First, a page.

As promised, this installment of the Baker’s Percentage Tutorial focuses on how to make a given amount of dough from a BP formula. I’ll also discuss how to make dough that uses a given amount of a certain ingredient.
If you didn’t catch Part 1 and Part 2 of this tutorial, you may want to do so before reading any further. I’m assuming that you’re familiar with what BP is and how to convert a recipe into a BP formula.
A couple of things are helpful to have before getting started: a calculator and a “math is fun” attitude. Smile and repeat after me: “Math. Is. Fun.”
Now consider this simple formula, expressd in BP:
- White flour 90%
- Whole wheat flour 10%
- Water 70%
- Instant yeast 1%
- Salt 2%
Let’s say we want to make 1100 grams of dough with this formula. (Note we’re talking about dough weight, not baked weight; some dough is lost to the bowl and your fingers, and some moisture weight is lost during baking.)
The first step is to add up all the percentages in the formula: 90% + 10% + 70% + 1% + 2 % = 173%.
This tells us that however much dough we make, we can think of it as being made up of 173 parts: 90 parts white flour, 10 parts whole wheat flour, 70 parts water, 1 part yeast, and 2 parts salt.
Now we want the whole package of 173 parts to weigh 1100 g, so each part must weigh 6.4 g (1100/173).
Recall that in any BP formula, the flour is always 100%. (If there is more than one type of flour, as here, the total of them is always 100%). In other words, no matter how many parts a formula is divided into, flour always accounts for exactly 100 of those parts.
So if each part weighs 6.4 g, and there are 100 parts of flour, then the total weight of the flour is 6.4 g x 100 = 640 g.
And now we’re home free, because in the BP world, Total Flour Weight rules. Once we know the TFW, the weight of each ingredient is a snap to calculate:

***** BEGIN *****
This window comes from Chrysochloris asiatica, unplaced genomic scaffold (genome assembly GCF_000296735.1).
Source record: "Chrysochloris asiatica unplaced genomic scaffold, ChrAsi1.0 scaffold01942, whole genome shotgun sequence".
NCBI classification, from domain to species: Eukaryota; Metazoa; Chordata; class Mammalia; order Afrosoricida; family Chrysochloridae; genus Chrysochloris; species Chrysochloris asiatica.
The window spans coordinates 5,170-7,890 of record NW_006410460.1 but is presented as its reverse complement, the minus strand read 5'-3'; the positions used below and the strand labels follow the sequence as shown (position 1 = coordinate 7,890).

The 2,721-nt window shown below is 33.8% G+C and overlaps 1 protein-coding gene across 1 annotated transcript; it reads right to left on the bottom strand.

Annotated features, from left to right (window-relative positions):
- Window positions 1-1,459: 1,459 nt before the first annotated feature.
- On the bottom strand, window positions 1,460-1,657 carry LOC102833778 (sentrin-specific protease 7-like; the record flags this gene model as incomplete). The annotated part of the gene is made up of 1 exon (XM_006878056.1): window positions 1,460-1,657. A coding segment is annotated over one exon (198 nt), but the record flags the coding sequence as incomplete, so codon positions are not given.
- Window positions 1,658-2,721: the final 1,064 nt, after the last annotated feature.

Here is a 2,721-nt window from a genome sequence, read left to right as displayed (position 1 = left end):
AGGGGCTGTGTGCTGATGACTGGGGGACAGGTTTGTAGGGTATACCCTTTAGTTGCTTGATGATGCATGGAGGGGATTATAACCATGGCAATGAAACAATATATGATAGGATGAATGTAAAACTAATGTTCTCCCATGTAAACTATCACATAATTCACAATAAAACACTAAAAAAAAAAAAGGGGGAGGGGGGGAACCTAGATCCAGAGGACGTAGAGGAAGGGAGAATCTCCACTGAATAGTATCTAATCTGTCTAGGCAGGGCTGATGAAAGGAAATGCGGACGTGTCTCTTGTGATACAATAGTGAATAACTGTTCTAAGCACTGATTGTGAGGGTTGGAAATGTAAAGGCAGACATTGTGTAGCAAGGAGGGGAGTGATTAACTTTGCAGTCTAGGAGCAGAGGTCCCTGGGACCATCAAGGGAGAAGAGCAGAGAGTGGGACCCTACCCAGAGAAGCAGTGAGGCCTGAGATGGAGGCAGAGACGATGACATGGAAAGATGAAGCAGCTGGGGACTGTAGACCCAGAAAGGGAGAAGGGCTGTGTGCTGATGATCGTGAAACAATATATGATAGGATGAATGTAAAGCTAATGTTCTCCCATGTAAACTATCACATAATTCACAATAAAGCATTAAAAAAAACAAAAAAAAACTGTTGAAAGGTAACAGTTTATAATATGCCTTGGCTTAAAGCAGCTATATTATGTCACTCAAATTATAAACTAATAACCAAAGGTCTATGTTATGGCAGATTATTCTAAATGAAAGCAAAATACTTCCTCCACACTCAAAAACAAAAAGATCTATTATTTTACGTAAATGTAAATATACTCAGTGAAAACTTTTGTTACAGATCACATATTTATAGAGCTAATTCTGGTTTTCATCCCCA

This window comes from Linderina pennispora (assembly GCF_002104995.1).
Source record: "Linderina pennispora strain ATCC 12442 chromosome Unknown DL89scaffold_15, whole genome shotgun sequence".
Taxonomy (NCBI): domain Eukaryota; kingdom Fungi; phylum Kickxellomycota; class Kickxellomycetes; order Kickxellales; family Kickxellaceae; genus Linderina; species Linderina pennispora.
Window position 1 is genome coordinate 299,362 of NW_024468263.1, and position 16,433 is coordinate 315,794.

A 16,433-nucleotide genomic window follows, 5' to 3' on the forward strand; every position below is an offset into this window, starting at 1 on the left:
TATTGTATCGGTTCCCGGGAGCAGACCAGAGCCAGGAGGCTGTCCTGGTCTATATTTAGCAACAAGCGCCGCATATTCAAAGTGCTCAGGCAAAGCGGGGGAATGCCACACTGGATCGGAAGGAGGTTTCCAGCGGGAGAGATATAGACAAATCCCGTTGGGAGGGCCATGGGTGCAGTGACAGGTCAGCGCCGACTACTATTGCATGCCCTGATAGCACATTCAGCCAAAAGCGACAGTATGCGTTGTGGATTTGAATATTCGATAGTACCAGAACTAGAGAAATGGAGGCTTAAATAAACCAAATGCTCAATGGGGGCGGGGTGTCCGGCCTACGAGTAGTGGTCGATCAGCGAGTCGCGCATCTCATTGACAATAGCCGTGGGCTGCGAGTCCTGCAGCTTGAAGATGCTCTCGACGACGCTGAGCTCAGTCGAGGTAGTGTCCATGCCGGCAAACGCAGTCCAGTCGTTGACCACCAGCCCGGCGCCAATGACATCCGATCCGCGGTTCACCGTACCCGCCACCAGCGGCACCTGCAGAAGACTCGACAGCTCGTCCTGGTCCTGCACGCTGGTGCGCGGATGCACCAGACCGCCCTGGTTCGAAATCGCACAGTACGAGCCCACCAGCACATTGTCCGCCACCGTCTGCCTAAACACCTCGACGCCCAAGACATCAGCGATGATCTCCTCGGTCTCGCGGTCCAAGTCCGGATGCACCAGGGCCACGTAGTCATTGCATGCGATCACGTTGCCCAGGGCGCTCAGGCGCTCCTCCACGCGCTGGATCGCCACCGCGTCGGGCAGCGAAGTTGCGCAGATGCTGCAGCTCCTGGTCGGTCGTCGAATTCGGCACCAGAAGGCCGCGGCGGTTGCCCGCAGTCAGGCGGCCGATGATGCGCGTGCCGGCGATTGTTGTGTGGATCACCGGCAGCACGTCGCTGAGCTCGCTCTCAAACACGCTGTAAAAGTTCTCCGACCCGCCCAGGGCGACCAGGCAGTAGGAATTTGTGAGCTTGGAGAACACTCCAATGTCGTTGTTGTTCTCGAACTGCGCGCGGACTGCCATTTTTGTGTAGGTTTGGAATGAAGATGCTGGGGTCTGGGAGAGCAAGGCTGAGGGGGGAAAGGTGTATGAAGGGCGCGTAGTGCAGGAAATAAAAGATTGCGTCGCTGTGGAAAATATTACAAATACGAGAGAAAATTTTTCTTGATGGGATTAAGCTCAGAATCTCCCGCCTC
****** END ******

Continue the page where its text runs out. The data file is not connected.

- White flour: 576 g (90% x 640 g)
- Whole wheat flour: 64 g (10% x 640 g)
- Water: 448 g (70% x 640 g)
- Yeast: 6.4 g (1% x 640 g)
- Salt: 12.8 g (2% x 640 g)
To summarize and generalize, if you have a BP formula and a desired dough weight, use these steps to calculate the amount of each ingredient:
- Add the percentages in the formula to get the Total %.
- Total Flour Weight = (Desired Dough Weight / Total %) x 100
- Multiply each ingredient’s percentage by Total Flour Weight to calculate the weight of that ingredient.
That wasn’t too bad, was it?
We can come at this from a slightly different angle if we we need to know how much dough we can make with a given amount of a particular ingredient.
Let’s say I want to make Semolina-Sesame Flatbreads, but I’m down to my last 14 g of sesame seeds, and I want to make as much dough as I can with that handful of seeds.
The recipe expressed as a BP formula is:
- White flour 50%
- Semolina 50%
- Water 57%
- Salt 2%
- Sesame seeds 7%
The sesame seeds account for 7 parts in the dough. I want those 7 parts to total 14 grams, so each part must weigh 2 g (14/7).
Because there are 100 parts of flour (always), the Total Flour Weight is 200 g (100 x 2 g). And you can take it from here, right?
Those of you who just can’t get enough math fun can try these exercises.
As always, questions are welcome and encouraged. However, please forgive me if I don’t respond right away; it’s time for a vacation! As I write this I’m Here, but by the time this is posted, I should be There, and I don’t know how much time I’ll get with the computer until I return.